SoftBank-backed Socar South Korea’s largest car-sharing startup tumbles on market debut
Even though shares of Socar, South Korea’s biggest car-sharing firm, were priced at the low end of an advertised range, they fell in their Seoul stock market debut on Monday.
In the first few minutes after its debut, Socar shares increased 1.25% from their IPO price of 28,000 won ($21.10) before dropping to 26,300 won and giving the company a market worth of $642 million.
Prior to the commencement of trading, Socar last week reduced its planned IPO offering to 102 billion won ($78.1 million), giving the car-sharing business a value of 966.5 billion won ($731 million).
Socar’s launch coincides with a slow phase in the South Korean IPO market, which has caused a number of Korean firms to postpone their listing plans.
Analysts blamed an expensive valuation and a slowdown in the IPO market, which is suffering from the global economic slump, for the lacklustre success of Socar’s opening day.
Socar’s CEO, Jaeuk Park, previously told TechCrunch that the business was moving through with its ambitions to go public because it was confident in its abilities and anticipated to make both operational and net profits by the end of this year.
He said that the Korean mobility company preferred investing in organic/inorganic development with the revenues of the IPO rather than waiting for the stock market to rebound for a better value for the following two to three years.
First off, despite reopening [after the COVID-19 epidemic], Socar’s expansion is quicker than anticipated, according to Park. The mobility sector will develop quickly, so we can’t miss this crucial moment; we will concentrate on speeding mergers and acquisitions and investments in new enterprises and technologies. For the time being, the stock market is predicted to be difficult.
In order to become a mobility super-app and increase revenue from 289 billion won last year to 1 trillion won ($748 million) by 2025, the firm intends to expand its offerings and geographic reach via acquisitions. By 2025, it aspires to achieve yearly revenue growth of at least 30%.
Socar, the one and only unicorn mobility firm in South Korea, intends to become the first unicorn company to be listed that is also profitable, according to Park.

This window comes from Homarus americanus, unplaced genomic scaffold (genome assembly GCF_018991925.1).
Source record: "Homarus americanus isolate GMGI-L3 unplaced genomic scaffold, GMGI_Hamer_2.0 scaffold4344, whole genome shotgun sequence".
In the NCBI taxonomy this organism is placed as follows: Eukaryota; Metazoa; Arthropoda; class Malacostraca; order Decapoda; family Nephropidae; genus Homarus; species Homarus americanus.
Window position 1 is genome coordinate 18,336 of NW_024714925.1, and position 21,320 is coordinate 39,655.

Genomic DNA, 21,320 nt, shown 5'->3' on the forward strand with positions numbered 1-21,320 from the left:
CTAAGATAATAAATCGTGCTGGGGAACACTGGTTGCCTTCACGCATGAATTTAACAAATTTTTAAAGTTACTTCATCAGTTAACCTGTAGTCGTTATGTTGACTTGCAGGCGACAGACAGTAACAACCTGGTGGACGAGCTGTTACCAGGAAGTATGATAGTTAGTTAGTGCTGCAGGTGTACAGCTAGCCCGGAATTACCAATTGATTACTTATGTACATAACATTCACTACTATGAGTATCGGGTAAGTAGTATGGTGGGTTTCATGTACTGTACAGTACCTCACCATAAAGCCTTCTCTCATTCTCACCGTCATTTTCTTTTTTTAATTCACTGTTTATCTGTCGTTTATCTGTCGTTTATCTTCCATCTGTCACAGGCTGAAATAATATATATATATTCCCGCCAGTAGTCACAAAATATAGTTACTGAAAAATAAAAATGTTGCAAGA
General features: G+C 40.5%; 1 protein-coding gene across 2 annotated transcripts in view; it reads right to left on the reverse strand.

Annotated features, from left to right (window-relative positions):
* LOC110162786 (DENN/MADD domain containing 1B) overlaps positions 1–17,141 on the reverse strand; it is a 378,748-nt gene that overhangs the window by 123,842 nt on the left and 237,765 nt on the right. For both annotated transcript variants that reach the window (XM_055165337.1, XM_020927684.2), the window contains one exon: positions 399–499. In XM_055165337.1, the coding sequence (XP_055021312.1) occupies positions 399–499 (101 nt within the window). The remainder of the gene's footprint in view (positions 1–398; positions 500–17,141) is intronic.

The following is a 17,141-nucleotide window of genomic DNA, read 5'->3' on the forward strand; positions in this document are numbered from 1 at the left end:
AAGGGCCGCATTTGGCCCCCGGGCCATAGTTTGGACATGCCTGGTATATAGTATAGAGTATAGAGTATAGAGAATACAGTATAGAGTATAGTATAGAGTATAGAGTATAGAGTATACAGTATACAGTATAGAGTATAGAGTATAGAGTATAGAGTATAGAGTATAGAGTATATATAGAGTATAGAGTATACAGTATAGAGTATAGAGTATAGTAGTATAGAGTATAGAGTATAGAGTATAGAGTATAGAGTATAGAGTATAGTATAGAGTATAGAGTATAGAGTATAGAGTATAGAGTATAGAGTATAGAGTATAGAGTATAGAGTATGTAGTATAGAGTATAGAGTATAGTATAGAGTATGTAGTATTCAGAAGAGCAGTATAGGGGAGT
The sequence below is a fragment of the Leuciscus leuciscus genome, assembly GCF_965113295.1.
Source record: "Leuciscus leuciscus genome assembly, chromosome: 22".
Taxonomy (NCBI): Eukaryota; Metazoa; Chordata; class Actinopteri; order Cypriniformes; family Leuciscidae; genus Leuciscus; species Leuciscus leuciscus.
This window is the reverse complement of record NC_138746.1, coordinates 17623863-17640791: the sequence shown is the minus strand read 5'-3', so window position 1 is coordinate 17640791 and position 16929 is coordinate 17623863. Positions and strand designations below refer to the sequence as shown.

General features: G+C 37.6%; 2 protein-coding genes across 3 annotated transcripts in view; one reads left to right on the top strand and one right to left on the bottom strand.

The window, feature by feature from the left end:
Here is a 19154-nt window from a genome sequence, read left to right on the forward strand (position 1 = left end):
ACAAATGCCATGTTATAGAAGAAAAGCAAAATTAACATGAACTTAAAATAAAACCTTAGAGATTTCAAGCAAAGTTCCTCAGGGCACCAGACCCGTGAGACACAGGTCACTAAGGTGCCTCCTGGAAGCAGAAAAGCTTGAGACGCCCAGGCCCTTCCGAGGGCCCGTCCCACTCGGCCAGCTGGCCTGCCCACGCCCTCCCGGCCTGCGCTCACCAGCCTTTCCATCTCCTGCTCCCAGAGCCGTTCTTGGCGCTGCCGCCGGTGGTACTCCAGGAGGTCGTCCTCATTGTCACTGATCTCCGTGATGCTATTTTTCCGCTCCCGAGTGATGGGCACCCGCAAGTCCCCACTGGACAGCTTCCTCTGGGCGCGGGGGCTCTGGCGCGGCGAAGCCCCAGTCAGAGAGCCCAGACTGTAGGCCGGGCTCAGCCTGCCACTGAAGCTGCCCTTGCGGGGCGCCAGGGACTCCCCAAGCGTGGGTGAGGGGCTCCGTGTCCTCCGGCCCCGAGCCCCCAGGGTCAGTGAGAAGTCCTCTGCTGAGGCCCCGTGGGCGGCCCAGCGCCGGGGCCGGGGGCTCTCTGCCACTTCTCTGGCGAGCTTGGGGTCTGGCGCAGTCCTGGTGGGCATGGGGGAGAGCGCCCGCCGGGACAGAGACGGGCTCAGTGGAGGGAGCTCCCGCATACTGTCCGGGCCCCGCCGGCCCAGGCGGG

Socar, supported by SoftBank and Korean strategic investor SK Inc., joined the unicorn club in March with investment of nearly 183.2 billion won ($150 million) from Lotte Rental, the rental car division of the South Korean Lotte Group. Prior to its IPO, the firm raised a total of 379.7 billion won ($284.2 million) since its founding in 2011.
Major investors in the firm, such as SoftBank, SK Inc., Lotte Rental, and Altos Ventures, will continue to keep their shares since they consented to a lock-up period of up to six months.
The 11-year-old company, which began the car-sharing business with 100 rental cars in Jeju, now oversees a fleet of more than 19,000 vehicles throughout the nation and provides services such as car-sharing, car-hailing, electric bicycle rental, parking, vehicle management, and vehicle maintenance. Later this year, it will introduce its all-encompassing mobility super-app, which will include transportation services. Additionally, Socar is developing an ecosystem for future mobility that will include a platform for autonomous driving, an electric car charging service, and micromobility.
In a recent interview, Park said that Socar’s new company, a fleet management system (FMS) B2B SaaS service that it intends to start selling later in the fourth quarter of this year, aims to break into the Southeast Asian market. Based on its 19,000 cars, Socar developed the FMS technology, which leverages data from the locations and environments of the vehicles to enable efficient monitoring and control systems and provide precise information to the management servers and drivers.
If stable, FMS is a B2B SaaS that ensures a high-profit ratio and differs from car-sharing, which has been Socar’s hallmark company for the previous 10 years, according to Park.
With more than 11.4 million customers and 1.4 million monthly active users this year, Socar asserts that the firm has almost 80% of the market share in South Korea.
The Korean ride-hailing business established Socar Malaysia, in which SK Inc. has a 79% share, and started offering services there in 2018 and in Indonesia in 2020.
Lee Jae-woong, one of the co-founders of South Korea’s biggest internet portal operator Daum Communications, created Socar in 2011. Daum Communications merged with Kakao in 2014. Serial entrepreneur Jaeuk Park launched between, an operators messaging software for couples, in 2011, and sold Between to Socar in 2018. When the sale of VCNC, Park joined Socar as its chief strategy officer to oversee its ride-hailing company Tada. In 2020, after Lee stepped down as CEO, Park assumed the position of CEO.
While Viva Republica, a Korean financial super app Toss operator, purchased a 60% share in Tada, the ride-hailing company of VCNC, for an unknown sum in October last year, the messaging app division of VCNC was acquired by Korean game producer Krafton in May 2021.
TMap Mobility, a South Korean company with Uber Technologies and SK Square as investors, said on Monday that it had received $149.2 million (200 billion won) from strategic backer KB Bank. A second Korean car-hailing company, Kakao Mobility, which also had an IPO scheduled for 2022 to 2023, said last week that it had ended its discussions with MBK Partners, a local private equity group, over a sale.